Huang Chunling and Chen Zhengrong (2007) conducted a period study on goodwill mechanism and found that the quality of IPO companies and their IPO initial returns are not significant explanatory variables for the goodwill of underwriters.

- Guo Haixing, Wan Difang, and Wu Zuguang (2011) studied the IPOs of 82 GEM listed companies and found that the goodwill of underwriters still does not play a significant role in the GEM.

Most early studies show that there is no significant relationship between the goodwill of underwriters and the quality of IPO companies. Based on the mechanism behind how the function of an underwriter's goodwill is shaped, goodwill seems to serve its purpose in a sound market mechanism. At the very beginning, the Chinese securities market and securities firms were still under the shadow of a planned economy. Along with institutional changes, the Chinese market mechanism has been improving. It would seem that the absence of any significant evidence in early times has to do with the Chinese market system and the corporate institution of securities firms.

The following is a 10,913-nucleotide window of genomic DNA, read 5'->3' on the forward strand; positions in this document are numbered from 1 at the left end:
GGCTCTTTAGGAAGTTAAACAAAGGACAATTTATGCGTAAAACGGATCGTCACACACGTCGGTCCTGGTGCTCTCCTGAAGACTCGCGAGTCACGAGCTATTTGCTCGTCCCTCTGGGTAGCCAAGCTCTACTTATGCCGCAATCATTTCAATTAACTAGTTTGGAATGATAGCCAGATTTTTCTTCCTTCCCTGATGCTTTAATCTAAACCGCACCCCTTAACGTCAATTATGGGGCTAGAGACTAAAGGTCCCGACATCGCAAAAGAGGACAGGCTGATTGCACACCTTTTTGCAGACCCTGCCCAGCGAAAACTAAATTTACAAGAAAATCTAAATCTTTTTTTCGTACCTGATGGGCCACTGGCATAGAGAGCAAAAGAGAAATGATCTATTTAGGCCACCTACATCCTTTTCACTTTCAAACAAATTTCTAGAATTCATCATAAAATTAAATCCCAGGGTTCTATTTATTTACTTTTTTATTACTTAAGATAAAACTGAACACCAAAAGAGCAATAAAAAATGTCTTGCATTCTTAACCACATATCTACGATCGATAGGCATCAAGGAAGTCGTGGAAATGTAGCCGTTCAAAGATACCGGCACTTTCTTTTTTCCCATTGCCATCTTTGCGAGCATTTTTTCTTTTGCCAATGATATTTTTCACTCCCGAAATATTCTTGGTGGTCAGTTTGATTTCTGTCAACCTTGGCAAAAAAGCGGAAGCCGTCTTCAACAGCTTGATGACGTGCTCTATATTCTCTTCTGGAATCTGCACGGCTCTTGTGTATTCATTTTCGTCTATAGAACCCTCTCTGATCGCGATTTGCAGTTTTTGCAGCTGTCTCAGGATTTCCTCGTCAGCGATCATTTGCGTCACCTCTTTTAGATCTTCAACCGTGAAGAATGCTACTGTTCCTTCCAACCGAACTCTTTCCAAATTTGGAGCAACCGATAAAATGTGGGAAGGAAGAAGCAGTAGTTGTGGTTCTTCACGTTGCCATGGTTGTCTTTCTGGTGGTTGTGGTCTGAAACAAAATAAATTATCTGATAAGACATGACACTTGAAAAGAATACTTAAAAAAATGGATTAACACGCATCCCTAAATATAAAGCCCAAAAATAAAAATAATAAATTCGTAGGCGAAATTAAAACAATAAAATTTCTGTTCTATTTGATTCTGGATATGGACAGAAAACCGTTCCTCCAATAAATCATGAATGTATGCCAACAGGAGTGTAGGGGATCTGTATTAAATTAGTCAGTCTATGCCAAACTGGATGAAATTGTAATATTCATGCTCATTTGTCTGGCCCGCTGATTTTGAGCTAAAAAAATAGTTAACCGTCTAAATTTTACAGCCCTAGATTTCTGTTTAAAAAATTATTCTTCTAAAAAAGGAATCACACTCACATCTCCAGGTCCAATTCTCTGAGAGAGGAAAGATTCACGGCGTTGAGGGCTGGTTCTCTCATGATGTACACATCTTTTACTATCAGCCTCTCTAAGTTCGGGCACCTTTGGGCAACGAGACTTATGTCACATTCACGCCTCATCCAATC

Effective fulfillment of the function of an underwriter's goodwill depends on the evolution of the market system and corporate institution. Before 2001, IPOs in the Chinese securities market were subject to administrative approval. Back then, the securities market was something new with green participants and a spotty mix of listed companies, and without sound legislation. Under the administrative approval system, the government exercised administrative quota allocation. The central government dictated the quota of issuance or target number of IPO companies. Local government recommended candidates accordingly. The government also determined the number of shares to be issued and the issue price. As for pricing, the CSRC defined the price based on earnings per share (EPS) and a price-to-earning (P/E) ratio, choosing the specific P/E ratio. Under this system, it was the government that allocated resources and underwriters were functionally distorted. The P/E ratio for IPOs was no longer fixed after March 1999, when the CSRC released the Guidelines for IPO Pricing Analysis Report (trial version). The guidelines specified that a pricing analysis report agreed to by the issuer and the underwriter would provide an important basis for IPO pricing.